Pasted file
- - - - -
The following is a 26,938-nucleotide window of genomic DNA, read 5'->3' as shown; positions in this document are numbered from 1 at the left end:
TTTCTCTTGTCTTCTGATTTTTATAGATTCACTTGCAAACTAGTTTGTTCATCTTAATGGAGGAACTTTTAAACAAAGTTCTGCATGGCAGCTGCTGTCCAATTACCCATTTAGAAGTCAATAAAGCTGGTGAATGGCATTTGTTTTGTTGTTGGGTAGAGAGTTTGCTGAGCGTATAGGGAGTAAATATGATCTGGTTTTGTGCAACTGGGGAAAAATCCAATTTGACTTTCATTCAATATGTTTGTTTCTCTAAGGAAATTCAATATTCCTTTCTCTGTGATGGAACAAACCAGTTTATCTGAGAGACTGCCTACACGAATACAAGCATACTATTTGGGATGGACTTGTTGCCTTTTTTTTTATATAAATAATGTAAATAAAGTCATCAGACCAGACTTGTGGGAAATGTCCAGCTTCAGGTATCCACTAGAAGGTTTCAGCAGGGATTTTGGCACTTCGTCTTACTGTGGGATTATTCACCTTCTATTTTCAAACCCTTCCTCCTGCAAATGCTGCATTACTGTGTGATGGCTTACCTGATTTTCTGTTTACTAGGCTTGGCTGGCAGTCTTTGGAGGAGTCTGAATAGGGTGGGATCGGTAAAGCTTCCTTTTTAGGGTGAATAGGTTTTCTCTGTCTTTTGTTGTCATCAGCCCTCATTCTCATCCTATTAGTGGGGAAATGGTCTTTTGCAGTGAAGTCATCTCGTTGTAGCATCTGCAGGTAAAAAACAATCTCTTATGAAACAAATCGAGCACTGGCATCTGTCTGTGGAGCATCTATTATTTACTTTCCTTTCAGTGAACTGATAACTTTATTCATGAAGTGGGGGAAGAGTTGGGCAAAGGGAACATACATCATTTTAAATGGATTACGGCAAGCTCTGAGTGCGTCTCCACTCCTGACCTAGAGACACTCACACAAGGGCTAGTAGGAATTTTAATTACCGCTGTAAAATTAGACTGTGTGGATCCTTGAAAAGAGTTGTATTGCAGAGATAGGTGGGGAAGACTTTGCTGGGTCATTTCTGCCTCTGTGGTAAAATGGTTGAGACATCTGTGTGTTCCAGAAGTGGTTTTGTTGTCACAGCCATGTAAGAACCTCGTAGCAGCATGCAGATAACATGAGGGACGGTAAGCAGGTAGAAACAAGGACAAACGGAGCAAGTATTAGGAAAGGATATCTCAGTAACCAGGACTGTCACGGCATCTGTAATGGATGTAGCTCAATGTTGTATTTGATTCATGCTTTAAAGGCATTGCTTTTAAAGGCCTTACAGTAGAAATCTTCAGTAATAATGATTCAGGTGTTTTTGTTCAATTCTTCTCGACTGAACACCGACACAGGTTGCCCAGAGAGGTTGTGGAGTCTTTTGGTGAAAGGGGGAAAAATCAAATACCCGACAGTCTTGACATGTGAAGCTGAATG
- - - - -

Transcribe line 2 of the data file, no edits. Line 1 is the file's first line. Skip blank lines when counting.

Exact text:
TTTCTCTTGTCTTCTGATTTTTATAGATTCACTTGCAAACTAGTTTGTTCATCTTAATGGAGGAACTTTTAAACAAAGTTCTGCATGGCAGCTGCTGTCCAATTACCCATTTAGAAGTCAATAAAGCTGGTGAATGGCATTTGTTTTGTTGTTGGGTAGAGAGTTTGCTGAGCGTATAGGGAGTAAATATGATCTGGTTTTGTGCAACTGGGGAAAAATCCAATTTGACTTTCATTCAATATGTTTGTTTCTCTAAGGAAATTCAATATTCCTTTCTCTGTGATGGAACAAACCAGTTTATCTGAGAGACTGCCTACACGAATACAAGCATACTATTTGGGATGGACTTGTTGCCTTTTTTTTTATATAAATAATGTAAATAAAGTCATCAGACCAGACTTGTGGGAAATGTCCAGCTTCAGGTATCCACTAGAAGGTTTCAGCAGGGATTTTGGCACTTCGTCTTACTGTGGGATTATTCACCTTCTATTTTCAAACCCTTCCTCCTGCAAATGCTGCATTACTGTGTGATGGCTTACCTGATTTTCTGTTTACTAGGCTTGGCTGGCAGTCTTTGGAGGAGTCTGAATAGGGTGGGATCGGTAAAGCTTCCTTTTTAGGGTGAATAGGTTTTCTCTGTCTTTTGTTGTCATCAGCCCTCATTCTCATCCTATTAGTGGGGAAATGGTCTTTTGCAGTGAAGTCATCTCGTTGTAGCATCTGCAGGTAAAAAACAATCTCTTATGAAACAAATCGAGCACTGGCATCTGTCTGTGGAGCATCTATTATTTACTTTCCTTTCAGTGAACTGATAACTTTATTCATGAAGTGGGGGAAGAGTTGGGCAAAGGGAACATACATCATTTTAAATGGATTACGGCAAGCTCTGAGTGCGTCTCCACTCCTGACCTAGAGACACTCACACAAGGGCTAGTAGGAATTTTAATTACCGCTGTAAAATTAGACTGTGTGGATCCTTGAAAAGAGTTGTATTGCAGAGATAGGTGGGGAAGACTTTGCTGGGTCATTTCTGCCTCTGTGGTAAAATGGTTGAGACATCTGTGTGTTCCAGAAGTGGTTTTGTTGTCACAGCCATGTAAGAACCTCGTAGCAGCATGCAGATAACATGAGGGACGGTAAGCAGGTAGAAACAAGGACAAACGGAGCAAGTATTAGGAAAGGATATCTCAGTAACCAGGACTGTCACGGCATCTGTAATGGATGTAGCTCAATGTTGTATTTGATTCATGCTTTAAAGGCATTGCTTTTAAAGGCCTTACAGTAGAAATCTTCAGTAATAATGATTCAGGTGTTTTTGTTCAATTCTTCTCGACTGAACACCGACACAGGTTGCCCAGAGAGGTTGTGGAGTCTTTTGGTGAAAGGGGGAAAAATCAAATACCCGACAGTCTTGACATGTGAAGCTGAATG